THERMAL GRADIENTS AND CRYOSURGICAL PROBE PERFORMANCEFebruary 1997
John Bauhst, H. Ma, C-M Zhang, A. Gage
SUNY at Binghamton and Buffalo and Cryomedical Sciences, Inc., Rockeville, MD USA
Successful cryosurgery requires knowledge of cryosurgical probe performance. Our objective was to determine the freezing capability of cryosurgical probes and to evaluate this capability in terms of the factors in the freeze/thaw cycle known to produce a destructive response.
Method - Cryosurgical probes, 3.4 mm and 8 mm in diameter, were placed in agelatin bath and cooled to tip
temperatures of -195 °C, -175 °C and -100 °C by cryosurgical apparatus (CMS AccuProbe® System).
Results - The 8 mm probe achieved a tip temperature (PT) of -195°C in 3 minutes and produced a 7cm iceball in 20 minutes. The 8mm probe used with a PT of -100°C produced a 5.5cm iceball in 20 minutes. The -40°C isotherm was 5mm inside of the 0°C isotherm with PT of -195°C, 7mm inside of the 0°C isotherm with a PT of -175°C, and 13mm inside o the 0°C isotherm with a PT at -100°C. The 3.4mm probe with PT at -175°C produced a 5cm iceball in 20mins. Used at -100°C, the resultant iceball was 4cm in 20 minutes. The -40°C isotherm with PT at -175°C was 10mm from 0°C isotherm. With PT at -100°C, the -40°C isotherm was only 4mm from the probe, 16mm inside of the 0°C isotherm.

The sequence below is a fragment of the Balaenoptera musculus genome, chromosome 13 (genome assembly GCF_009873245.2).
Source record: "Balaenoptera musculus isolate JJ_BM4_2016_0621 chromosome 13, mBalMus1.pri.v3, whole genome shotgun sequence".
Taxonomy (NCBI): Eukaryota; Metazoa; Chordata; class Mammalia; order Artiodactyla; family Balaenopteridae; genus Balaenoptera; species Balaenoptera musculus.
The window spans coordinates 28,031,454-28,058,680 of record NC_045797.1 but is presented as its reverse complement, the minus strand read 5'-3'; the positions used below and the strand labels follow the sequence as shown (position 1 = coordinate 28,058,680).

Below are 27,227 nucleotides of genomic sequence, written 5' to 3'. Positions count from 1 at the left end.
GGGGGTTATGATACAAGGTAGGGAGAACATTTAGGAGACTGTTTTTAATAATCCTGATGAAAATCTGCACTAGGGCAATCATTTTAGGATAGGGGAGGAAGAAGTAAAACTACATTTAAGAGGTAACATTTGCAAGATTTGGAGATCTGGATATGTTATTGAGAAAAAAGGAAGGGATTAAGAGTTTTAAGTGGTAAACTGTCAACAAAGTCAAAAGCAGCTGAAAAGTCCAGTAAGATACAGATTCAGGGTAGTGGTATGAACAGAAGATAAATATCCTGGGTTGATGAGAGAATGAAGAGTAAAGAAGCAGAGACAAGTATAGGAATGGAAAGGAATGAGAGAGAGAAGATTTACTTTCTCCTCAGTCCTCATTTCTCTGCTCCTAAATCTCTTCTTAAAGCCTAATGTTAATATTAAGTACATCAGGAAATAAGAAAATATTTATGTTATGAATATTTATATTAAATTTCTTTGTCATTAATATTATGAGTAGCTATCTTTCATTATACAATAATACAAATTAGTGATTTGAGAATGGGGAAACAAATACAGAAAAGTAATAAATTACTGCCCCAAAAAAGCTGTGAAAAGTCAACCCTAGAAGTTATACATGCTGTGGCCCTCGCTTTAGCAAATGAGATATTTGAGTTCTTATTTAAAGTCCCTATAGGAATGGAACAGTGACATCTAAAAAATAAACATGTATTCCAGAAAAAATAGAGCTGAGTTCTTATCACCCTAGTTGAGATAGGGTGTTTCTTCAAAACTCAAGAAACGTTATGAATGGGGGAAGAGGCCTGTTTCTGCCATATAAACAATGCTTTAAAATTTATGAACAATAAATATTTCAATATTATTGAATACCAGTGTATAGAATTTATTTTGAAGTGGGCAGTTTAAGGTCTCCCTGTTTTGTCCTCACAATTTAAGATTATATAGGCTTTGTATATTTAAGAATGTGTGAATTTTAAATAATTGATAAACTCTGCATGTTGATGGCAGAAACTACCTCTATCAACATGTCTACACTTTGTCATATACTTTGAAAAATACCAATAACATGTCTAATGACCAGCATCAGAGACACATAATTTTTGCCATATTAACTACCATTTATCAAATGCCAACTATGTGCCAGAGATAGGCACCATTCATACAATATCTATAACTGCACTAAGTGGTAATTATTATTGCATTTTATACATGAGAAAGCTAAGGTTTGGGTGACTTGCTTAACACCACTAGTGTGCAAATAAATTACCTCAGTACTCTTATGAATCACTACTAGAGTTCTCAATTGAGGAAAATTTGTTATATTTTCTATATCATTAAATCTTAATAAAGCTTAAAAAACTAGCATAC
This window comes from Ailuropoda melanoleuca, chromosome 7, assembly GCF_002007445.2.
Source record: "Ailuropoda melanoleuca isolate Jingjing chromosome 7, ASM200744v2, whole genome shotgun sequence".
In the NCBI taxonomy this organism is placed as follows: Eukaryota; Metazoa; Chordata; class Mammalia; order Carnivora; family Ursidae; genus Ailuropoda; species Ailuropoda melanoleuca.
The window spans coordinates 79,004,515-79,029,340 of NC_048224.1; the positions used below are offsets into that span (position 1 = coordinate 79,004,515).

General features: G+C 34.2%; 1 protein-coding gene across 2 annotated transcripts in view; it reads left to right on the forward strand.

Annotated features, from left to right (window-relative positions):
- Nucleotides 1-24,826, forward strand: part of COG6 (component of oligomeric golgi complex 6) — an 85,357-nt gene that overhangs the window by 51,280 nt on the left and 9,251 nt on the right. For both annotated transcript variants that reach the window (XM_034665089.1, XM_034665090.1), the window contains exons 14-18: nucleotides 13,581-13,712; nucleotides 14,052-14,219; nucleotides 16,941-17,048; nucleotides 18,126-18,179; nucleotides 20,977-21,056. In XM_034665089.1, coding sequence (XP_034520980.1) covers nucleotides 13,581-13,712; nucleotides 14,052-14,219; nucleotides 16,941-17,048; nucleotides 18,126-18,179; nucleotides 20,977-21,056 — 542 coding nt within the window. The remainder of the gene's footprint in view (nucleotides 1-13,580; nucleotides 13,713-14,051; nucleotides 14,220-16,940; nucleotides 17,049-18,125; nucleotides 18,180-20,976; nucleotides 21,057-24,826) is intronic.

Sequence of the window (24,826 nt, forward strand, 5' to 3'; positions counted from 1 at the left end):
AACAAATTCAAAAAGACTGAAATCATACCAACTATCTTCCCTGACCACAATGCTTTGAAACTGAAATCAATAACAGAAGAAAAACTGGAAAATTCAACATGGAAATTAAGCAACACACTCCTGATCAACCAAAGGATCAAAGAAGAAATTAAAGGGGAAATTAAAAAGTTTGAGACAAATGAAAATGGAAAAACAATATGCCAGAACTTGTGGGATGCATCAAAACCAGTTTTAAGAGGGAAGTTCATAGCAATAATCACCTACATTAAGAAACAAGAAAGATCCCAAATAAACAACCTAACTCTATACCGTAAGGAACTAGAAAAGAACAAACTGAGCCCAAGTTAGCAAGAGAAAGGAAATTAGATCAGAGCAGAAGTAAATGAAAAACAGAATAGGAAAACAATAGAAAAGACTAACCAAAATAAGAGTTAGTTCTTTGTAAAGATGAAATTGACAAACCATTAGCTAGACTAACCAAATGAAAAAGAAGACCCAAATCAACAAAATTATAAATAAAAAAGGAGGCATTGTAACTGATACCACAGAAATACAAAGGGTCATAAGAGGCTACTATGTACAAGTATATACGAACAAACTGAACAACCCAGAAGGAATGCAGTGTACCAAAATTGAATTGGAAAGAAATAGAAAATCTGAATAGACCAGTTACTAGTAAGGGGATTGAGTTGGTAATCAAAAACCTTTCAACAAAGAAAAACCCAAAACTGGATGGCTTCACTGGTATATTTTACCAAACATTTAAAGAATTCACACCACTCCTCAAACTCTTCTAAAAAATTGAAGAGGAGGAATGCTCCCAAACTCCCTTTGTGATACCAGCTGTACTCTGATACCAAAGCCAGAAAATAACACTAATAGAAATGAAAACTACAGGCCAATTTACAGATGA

Conclusions - The colder the probe temperature, the faster the rate of freezing and the larger the frozen volume. The colder the probe and the faster the freezing rate, the closer the -40°C isotherm is to the 0°C isotherm. Probe temperatures of -175°C and colder are needed to create lethal temperatures more than 2cm from the probe, as is required for many cancers.